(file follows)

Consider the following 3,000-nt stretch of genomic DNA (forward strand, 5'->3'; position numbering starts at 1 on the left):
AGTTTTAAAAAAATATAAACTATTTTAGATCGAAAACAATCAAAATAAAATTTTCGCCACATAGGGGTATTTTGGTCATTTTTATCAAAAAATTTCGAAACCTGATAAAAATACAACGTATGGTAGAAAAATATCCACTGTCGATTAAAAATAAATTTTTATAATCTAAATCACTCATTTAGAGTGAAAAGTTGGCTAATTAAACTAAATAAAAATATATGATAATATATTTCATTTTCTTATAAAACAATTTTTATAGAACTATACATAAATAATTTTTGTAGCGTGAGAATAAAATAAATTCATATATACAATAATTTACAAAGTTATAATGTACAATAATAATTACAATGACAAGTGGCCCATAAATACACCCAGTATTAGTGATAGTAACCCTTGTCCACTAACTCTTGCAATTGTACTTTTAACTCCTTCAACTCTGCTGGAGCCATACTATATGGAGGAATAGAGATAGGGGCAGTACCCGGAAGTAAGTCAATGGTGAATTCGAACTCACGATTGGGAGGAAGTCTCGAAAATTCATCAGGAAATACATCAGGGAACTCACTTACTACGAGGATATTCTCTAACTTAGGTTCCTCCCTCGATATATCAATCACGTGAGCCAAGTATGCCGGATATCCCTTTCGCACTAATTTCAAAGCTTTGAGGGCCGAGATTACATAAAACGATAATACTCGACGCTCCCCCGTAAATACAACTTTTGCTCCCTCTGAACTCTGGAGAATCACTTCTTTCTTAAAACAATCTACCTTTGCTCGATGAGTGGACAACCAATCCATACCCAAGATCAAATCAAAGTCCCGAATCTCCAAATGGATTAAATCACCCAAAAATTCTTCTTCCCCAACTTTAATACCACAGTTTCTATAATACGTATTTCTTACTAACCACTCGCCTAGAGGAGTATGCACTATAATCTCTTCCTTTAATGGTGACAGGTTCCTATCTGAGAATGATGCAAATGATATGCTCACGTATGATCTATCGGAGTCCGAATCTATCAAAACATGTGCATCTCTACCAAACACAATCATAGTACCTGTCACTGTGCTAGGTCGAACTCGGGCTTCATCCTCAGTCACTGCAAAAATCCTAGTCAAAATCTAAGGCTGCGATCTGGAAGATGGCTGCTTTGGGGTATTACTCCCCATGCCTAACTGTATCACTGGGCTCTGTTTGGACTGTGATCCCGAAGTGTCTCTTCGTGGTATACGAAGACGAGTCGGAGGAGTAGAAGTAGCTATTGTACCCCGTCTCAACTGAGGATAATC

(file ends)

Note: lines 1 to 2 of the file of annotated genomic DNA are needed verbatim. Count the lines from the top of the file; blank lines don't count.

Consider the following 3,000-nt stretch of genomic DNA (forward strand, 5'->3'; position numbering starts at 1 on the left):
AGTTTTAAAAAAATATAAACTATTTTAGATCGAAAACAATCAAAATAAAATTTTCGCCACATAGGGGTATTTTGGTCATTTTTATCAAAAAATTTCGAAACCTGATAAAAATACAACGTATGGTAGAAAAATATCCACTGTCGATTAAAAATAAATTTTTATAATCTAAATCACTCATTTAGAGTGAAAAGTTGGCTAATTAAACTAAATAAAAATATATGATAATATATTTCATTTTCTTATAAAACAATTTTTATAGAACTATACATAAATAATTTTTGTAGCGTGAGAATAAAATAAATTCATATATACAATAATTTACAAAGTTATAATGTACAATAATAATTACAATGACAAGTGGCCCATAAATACACCCAGTATTAGTGATAGTAACCCTTGTCCACTAACTCTTGCAATTGTACTTTTAACTCCTTCAACTCTGCTGGAGCCATACTATATGGAGGAATAGAGATAGGGGCAGTACCCGGAAGTAAGTCAATGGTGAATTCGAACTCACGATTGGGAGGAAGTCTCGAAAATTCATCAGGAAATACATCAGGGAACTCACTTACTACGAGGATATTCTCTAACTTAGGTTCCTCCCTCGATATATCAATCACGTGAGCCAAGTATGCCGGATATCCCTTTCGCACTAATTTCAAAGCTTTGAGGGCCGAGATTACATAAAACGATAATACTCGACGCTCCCCCGTAAATACAACTTTTGCTCCCTCTGAACTCTGGAGAATCACTTCTTTCTTAAAACAATCTACCTTTGCTCGATGAGTGGACAACCAATCCATACCCAAGATCAAATCAAAGTCCCGAATCTCCAAATGGATTAAATCACCCAAAAATTCTTCTTCCCCAACTTTAATACCACAGTTTCTATAATACGTATTTCTTACTAACCACTCGCCTAGAGGAGTATGCACTATAATCTCTTCCTTTAATGGTGACAGGTTCCTATCTGAGAATGATGCAAATGATATGCTCACGTATGATCTATCGGAGTCCGAATCTATCAAAACATGTGCATCTCTACCAAACACAATCATAGTACCTGTCACTGTGCTAGGTCGAACTCGGGCTTCATCCTCAGTCACTGCAAAAATCCTAGTCAAAATCTAAGGCTGCGATCTGGAAGATGGCTGCTTTGGGGTATTACTCCCCATGCCTAACTGTATCACTGGGCTCTGTTTGGACTGTGATCCCGAAGTGTCTCTTCGTGGTATACGAAGACGAGTCGGAGGAGTAGAAGTAGCTATTGTACCCCGTCTCAACTGAGGATAATC